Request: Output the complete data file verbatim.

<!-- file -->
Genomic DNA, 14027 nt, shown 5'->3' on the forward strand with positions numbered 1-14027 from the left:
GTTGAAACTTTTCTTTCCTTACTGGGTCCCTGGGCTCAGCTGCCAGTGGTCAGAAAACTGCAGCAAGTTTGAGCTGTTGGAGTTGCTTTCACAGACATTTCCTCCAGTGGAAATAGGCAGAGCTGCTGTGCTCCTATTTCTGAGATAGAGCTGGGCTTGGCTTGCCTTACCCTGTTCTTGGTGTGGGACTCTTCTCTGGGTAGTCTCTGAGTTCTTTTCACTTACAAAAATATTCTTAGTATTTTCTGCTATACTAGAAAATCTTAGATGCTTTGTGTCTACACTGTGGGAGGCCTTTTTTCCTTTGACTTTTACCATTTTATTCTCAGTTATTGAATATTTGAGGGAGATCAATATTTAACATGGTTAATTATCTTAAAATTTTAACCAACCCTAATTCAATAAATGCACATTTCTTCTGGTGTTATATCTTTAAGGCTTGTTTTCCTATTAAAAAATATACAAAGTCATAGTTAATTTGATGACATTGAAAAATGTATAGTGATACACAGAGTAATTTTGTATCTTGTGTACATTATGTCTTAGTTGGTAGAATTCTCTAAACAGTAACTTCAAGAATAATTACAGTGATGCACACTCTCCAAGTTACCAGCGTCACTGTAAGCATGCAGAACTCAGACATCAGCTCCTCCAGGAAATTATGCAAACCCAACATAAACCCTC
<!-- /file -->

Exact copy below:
Genomic DNA, 14027 nt, shown 5'->3' on the forward strand with positions numbered 1-14027 from the left:
GTTGAAACTTTTCTTTCCTTACTGGGTCCCTGGGCTCAGCTGCCAGTGGTCAGAAAACTGCAGCAAGTTTGAGCTGTTGGAGTTGCTTTCACAGACATTTCCTCCAGTGGAAATAGGCAGAGCTGCTGTGCTCCTATTTCTGAGATAGAGCTGGGCTTGGCTTGCCTTACCCTGTTCTTGGTGTGGGACTCTTCTCTGGGTAGTCTCTGAGTTCTTTTCACTTACAAAAATATTCTTAGTATTTTCTGCTATACTAGAAAATCTTAGATGCTTTGTGTCTACACTGTGGGAGGCCTTTTTTCCTTTGACTTTTACCATTTTATTCTCAGTTATTGAATATTTGAGGGAGATCAATATTTAACATGGTTAATTATCTTAAAATTTTAACCAACCCTAATTCAATAAATGCACATTTCTTCTGGTGTTATATCTTTAAGGCTTGTTTTCCTATTAAAAAATATACAAAGTCATAGTTAATTTGATGACATTGAAAAATGTATAGTGATACACAGAGTAATTTTGTATCTTGTGTACATTATGTCTTAGTTGGTAGAATTCTCTAAACAGTAACTTCAAGAATAATTACAGTGATGCACACTCTCCAAGTTACCAGCGTCACTGTAAGCATGCAGAACTCAGACATCAGCTCCTCCAGGAAATTATGCAAACCCAACATAAACCCTC